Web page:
Both parties had high hopes for California in the midterms. Neither saw its dreams fully come true — but in their own ways.
A Democrat. A moderate Republican. A centrist third-party contender.
A third party whose platform called for a tax on all corporate profits and a single-payer health care system.
The rise of Elizabeth Warren was the result of California’s election history. It’s not clear whether the rise of Bernie Sanders, who ran as a Democrat, was due to California voters’ history, or if it was a conscious choice.
Yet both have been on the ballot in California, which, in the midterm election, plays a starring role.
Both faced a challenge from the other in a contest that saw a number of Democratic and Republican candidates struggle to gain traction.
On most issues, where there are differing perspectives, the two parties’ positions don’t vary much. They agree that California is broken and that things need to be worked out, possibly by compromise.
However, as the campaign season has dragged on, the two parties have become further apart on some issues and closer on others.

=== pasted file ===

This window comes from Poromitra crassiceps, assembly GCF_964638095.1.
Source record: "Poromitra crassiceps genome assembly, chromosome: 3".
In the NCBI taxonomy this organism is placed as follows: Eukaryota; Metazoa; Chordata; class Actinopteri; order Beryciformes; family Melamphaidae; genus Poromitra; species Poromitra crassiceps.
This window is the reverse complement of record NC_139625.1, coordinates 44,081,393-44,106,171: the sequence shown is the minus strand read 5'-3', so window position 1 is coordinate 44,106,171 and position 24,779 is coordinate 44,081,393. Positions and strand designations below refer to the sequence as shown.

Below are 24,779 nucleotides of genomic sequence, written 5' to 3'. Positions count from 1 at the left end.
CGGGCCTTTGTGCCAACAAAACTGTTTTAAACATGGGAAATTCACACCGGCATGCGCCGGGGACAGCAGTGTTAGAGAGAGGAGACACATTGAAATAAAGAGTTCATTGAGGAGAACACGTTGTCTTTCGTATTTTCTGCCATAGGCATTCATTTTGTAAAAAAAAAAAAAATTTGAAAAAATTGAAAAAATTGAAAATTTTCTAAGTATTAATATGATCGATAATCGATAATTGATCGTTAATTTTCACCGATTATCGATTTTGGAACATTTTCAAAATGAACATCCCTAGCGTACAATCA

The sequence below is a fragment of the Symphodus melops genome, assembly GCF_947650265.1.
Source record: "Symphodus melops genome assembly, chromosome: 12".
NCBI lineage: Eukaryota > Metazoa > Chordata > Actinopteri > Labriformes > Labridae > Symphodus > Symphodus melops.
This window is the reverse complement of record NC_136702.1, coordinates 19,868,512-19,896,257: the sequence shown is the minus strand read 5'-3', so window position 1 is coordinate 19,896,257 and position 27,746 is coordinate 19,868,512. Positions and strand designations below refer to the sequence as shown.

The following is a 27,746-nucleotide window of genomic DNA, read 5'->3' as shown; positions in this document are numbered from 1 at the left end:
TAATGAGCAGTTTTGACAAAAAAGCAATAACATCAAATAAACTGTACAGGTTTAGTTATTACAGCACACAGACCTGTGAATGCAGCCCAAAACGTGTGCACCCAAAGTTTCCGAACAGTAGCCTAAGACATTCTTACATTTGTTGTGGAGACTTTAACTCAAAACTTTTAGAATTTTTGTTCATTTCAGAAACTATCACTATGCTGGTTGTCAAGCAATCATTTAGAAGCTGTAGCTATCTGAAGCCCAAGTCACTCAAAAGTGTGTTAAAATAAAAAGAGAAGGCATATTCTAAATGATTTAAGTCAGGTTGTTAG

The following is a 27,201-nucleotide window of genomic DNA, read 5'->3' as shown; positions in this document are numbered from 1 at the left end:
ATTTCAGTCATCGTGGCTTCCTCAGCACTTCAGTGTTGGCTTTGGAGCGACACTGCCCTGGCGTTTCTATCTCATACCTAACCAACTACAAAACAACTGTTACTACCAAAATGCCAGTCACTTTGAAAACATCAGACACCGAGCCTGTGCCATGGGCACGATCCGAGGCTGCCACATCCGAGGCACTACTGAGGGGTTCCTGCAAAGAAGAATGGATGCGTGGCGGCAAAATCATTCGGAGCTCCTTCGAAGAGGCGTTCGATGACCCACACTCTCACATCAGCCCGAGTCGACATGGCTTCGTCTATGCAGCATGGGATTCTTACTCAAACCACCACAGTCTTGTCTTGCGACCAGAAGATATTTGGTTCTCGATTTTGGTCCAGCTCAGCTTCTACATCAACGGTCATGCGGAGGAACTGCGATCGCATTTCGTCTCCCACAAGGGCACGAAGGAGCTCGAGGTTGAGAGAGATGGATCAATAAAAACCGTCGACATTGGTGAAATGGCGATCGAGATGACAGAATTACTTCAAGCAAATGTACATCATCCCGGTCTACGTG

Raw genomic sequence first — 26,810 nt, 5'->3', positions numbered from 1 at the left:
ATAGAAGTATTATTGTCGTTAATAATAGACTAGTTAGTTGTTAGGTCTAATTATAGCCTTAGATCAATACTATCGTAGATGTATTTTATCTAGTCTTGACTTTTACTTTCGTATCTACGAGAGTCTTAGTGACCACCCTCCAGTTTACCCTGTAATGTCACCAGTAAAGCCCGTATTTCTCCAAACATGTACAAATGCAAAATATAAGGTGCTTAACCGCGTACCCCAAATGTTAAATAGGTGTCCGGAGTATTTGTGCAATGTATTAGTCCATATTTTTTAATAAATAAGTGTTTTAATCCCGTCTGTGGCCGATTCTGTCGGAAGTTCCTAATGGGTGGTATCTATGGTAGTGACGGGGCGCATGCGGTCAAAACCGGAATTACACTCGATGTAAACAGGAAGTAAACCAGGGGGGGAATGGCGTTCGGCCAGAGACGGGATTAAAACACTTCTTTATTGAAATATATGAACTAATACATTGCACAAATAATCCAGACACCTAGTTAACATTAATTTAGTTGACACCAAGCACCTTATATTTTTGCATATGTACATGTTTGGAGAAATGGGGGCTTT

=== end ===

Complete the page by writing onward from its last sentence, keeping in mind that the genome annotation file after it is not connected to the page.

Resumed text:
Both parties, for example, agree that California is in need of more spending on public health care and social services.
Both parties, for example, agree that a tax on all corporate profits is needed to fund new spending on public health care in California.
Yet, as the campaign season has dragged on, the two parties have become further apart on some issues and closer on others.
One of the issues that has brought further division is the “war on drugs.”
Both parties acknowledge the role of organized crime in drug trafficking, but they differ on what to do about it.
Both parties seem to agree that federal and state governments need to do more to crack down on crime, but they are arguing about how much more.
The Democratic Party, for example, wants tougher action to reduce the supply of illegal drugs. The Republicans want more law enforcement resources to go after the dealers.
Both parties recognize the importance of having strong families and communities, and both agree that the role of the government is to help families and